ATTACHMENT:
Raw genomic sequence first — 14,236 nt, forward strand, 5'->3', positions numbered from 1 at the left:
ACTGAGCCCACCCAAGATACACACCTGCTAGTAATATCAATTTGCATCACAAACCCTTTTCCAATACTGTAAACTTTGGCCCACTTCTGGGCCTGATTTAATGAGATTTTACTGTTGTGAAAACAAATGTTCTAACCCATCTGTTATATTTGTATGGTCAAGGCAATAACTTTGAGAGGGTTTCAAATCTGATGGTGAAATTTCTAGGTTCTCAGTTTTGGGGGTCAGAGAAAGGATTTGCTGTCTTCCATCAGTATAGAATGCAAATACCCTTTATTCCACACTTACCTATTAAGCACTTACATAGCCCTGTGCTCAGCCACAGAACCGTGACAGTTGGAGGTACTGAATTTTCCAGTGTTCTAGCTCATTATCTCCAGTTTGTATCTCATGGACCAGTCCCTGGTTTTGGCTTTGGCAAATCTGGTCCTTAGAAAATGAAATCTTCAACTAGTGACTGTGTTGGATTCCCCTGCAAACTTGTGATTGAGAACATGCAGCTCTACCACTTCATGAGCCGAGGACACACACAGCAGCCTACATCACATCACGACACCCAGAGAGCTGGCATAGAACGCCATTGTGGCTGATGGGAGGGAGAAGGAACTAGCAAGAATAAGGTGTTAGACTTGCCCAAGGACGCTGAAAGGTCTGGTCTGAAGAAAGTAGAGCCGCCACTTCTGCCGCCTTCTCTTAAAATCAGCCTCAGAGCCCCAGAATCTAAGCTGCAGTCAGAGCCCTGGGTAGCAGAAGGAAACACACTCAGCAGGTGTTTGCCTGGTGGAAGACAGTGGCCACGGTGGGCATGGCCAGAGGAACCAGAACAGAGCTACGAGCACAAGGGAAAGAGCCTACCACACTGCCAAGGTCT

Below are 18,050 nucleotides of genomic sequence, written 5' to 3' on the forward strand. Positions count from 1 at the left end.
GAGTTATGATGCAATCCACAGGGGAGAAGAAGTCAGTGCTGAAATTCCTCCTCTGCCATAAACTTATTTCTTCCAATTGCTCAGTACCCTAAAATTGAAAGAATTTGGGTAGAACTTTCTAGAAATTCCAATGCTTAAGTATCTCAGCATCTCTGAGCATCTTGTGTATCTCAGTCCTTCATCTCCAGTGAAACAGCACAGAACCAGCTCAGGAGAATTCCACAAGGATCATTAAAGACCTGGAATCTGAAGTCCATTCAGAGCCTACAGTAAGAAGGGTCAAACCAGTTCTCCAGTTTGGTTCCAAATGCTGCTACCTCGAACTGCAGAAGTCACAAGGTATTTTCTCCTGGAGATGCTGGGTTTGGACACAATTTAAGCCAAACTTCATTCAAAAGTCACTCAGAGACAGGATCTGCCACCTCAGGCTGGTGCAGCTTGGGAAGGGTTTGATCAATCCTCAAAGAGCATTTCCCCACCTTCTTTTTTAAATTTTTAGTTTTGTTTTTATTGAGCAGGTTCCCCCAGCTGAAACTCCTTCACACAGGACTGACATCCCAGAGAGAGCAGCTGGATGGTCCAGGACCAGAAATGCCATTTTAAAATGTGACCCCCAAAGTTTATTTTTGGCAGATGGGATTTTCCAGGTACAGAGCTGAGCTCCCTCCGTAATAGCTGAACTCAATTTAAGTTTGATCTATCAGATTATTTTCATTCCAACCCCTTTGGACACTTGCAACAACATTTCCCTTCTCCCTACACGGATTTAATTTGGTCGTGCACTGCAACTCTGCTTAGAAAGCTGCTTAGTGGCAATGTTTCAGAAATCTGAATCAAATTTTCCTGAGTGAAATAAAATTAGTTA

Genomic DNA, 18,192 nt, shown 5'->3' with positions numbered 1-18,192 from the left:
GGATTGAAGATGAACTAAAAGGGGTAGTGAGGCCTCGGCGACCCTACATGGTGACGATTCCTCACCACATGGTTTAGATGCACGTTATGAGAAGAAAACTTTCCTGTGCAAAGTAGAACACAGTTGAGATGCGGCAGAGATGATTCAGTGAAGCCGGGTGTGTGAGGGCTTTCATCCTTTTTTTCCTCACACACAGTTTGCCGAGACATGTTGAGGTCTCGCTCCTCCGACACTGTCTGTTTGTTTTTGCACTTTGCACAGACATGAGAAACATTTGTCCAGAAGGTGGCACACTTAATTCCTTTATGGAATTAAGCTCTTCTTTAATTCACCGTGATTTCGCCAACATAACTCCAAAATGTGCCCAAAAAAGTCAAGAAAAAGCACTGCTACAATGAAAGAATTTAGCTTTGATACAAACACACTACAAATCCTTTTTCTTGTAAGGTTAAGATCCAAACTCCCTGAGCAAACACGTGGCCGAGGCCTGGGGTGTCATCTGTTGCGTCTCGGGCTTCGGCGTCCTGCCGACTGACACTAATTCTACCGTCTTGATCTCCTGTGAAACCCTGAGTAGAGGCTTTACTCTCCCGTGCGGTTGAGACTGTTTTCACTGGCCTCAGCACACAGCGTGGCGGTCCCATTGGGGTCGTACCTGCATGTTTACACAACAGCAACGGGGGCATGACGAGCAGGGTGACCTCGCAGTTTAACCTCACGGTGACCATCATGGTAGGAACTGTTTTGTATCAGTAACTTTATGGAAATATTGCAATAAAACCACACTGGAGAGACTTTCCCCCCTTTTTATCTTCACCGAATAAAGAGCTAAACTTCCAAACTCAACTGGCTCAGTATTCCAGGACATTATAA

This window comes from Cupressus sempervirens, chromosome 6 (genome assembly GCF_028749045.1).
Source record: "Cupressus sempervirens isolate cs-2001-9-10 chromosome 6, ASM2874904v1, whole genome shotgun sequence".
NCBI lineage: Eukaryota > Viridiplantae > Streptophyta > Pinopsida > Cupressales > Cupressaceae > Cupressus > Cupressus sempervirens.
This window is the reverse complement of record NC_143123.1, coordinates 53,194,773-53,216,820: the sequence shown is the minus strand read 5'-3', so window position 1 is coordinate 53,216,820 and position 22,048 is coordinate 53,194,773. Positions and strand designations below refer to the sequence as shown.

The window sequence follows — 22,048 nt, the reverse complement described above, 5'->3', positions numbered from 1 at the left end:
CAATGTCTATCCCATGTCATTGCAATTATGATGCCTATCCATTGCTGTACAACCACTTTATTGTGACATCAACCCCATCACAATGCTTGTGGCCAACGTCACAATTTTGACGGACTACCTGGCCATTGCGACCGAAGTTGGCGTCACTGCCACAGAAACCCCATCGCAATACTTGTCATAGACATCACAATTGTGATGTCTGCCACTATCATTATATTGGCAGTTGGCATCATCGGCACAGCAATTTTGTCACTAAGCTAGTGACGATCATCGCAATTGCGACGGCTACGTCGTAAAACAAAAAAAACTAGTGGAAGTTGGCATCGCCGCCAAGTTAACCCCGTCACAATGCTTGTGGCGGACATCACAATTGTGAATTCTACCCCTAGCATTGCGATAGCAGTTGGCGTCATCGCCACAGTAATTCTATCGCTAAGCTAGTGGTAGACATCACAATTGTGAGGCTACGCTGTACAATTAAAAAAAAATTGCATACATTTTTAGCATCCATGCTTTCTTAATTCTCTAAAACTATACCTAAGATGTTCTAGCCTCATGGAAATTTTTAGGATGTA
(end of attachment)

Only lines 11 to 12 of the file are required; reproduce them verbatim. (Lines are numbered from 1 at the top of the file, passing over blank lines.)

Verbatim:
The window sequence follows — 22,048 nt, the reverse complement described above, 5'->3', positions numbered from 1 at the left end:
CAATGTCTATCCCATGTCATTGCAATTATGATGCCTATCCATTGCTGTACAACCACTTTATTGTGACATCAACCCCATCACAATGCTTGTGGCCAACGTCACAATTTTGACGGACTACCTGGCCATTGCGACCGAAGTTGGCGTCACTGCCACAGAAACCCCATCGCAATACTTGTCATAGACATCACAATTGTGATGTCTGCCACTATCATTATATTGGCAGTTGGCATCATCGGCACAGCAATTTTGTCACTAAGCTAGTGACGATCATCGCAATTGCGACGGCTACGTCGTAAAACAAAAAAAACTAGTGGAAGTTGGCATCGCCGCCAAGTTAACCCCGTCACAATGCTTGTGGCGGACATCACAATTGTGAATTCTACCCCTAGCATTGCGATAGCAGTTGGCGTCATCGCCACAGTAATTCTATCGCTAAGCTAGTGGTAGACATCACAATTGTGAGGCTACGCTGTACAATTAAAAAAAAATTGCATACATTTTTAGCATCCATGCTTTCTTAATTCTCTAAAACTATACCTAAGATGTTCTAGCCTCATGGAAATTTTTAGGATGTA